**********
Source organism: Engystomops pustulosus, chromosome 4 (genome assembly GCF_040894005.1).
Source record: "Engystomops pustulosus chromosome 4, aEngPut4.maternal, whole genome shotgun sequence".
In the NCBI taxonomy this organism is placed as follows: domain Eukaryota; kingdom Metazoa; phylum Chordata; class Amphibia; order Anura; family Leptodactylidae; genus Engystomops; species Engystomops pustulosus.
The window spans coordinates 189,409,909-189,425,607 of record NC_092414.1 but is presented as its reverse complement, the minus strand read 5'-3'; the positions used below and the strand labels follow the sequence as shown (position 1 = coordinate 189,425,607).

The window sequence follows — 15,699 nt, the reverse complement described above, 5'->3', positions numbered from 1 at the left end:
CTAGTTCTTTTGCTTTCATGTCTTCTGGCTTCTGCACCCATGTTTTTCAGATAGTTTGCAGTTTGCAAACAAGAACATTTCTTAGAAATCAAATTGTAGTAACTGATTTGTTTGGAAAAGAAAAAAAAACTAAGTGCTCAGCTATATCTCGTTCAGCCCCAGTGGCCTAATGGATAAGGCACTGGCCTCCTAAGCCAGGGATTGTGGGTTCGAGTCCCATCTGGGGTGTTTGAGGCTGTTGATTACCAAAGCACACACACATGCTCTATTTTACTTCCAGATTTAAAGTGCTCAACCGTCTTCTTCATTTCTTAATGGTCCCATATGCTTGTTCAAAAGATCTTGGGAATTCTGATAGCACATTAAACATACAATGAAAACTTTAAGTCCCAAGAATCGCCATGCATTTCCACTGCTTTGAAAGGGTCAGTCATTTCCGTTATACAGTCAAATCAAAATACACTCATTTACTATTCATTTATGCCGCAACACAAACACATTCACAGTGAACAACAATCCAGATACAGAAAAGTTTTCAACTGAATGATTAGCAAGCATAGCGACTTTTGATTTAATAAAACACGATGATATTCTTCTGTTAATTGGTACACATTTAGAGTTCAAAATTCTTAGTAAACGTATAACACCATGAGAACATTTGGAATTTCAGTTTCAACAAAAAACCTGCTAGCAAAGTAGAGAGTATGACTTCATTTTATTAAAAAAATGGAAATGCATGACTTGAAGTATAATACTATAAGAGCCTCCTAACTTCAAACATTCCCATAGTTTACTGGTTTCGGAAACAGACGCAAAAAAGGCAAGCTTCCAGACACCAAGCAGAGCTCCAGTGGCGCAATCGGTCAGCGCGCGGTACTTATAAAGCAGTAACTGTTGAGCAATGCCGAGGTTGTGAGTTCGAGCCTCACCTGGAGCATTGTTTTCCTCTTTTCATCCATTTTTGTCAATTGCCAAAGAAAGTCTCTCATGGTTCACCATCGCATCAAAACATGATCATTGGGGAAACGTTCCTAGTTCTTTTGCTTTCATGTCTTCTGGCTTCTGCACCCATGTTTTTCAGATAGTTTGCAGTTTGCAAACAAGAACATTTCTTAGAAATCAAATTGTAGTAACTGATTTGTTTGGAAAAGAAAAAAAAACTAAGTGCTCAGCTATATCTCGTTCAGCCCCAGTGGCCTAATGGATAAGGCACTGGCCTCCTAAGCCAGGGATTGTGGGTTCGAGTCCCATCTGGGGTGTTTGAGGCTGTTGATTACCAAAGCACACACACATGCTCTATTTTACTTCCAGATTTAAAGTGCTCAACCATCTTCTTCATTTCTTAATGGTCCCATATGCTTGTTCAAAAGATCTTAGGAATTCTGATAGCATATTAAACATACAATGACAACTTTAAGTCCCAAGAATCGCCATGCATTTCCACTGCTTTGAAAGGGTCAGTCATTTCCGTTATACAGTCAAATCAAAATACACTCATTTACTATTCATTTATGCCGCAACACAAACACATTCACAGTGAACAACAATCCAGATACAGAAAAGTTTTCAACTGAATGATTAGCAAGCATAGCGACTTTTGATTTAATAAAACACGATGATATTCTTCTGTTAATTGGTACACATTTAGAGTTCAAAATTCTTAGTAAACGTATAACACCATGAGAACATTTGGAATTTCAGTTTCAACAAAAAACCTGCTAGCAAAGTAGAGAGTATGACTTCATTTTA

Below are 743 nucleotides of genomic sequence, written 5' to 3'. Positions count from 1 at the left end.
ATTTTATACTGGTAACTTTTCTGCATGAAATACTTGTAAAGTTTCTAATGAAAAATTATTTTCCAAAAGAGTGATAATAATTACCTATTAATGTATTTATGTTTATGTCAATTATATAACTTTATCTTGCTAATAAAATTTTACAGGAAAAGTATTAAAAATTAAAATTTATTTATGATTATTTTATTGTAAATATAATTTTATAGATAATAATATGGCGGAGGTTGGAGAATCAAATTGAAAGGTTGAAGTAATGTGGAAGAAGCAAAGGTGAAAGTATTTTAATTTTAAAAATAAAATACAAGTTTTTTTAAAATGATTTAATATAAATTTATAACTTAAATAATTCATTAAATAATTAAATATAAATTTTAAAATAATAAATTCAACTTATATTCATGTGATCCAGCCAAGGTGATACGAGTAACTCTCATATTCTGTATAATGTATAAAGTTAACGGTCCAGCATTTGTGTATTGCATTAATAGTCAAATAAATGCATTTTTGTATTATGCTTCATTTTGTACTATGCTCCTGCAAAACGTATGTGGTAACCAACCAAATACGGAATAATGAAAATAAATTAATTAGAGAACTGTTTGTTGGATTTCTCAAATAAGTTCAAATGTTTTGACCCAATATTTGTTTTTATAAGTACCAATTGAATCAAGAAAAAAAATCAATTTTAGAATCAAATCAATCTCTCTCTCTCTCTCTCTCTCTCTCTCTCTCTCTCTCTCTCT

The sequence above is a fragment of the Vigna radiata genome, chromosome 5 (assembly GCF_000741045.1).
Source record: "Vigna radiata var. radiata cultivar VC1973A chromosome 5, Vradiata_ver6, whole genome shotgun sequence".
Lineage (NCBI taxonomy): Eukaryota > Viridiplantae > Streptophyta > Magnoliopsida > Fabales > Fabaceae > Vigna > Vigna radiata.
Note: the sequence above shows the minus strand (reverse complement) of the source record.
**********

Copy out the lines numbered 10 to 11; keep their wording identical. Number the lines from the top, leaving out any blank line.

Source record: "Vigna radiata var. radiata cultivar VC1973A chromosome 5, Vradiata_ver6, whole genome shotgun sequence".
Lineage (NCBI taxonomy): Eukaryota > Viridiplantae > Streptophyta > Magnoliopsida > Fabales > Fabaceae > Vigna > Vigna radiata.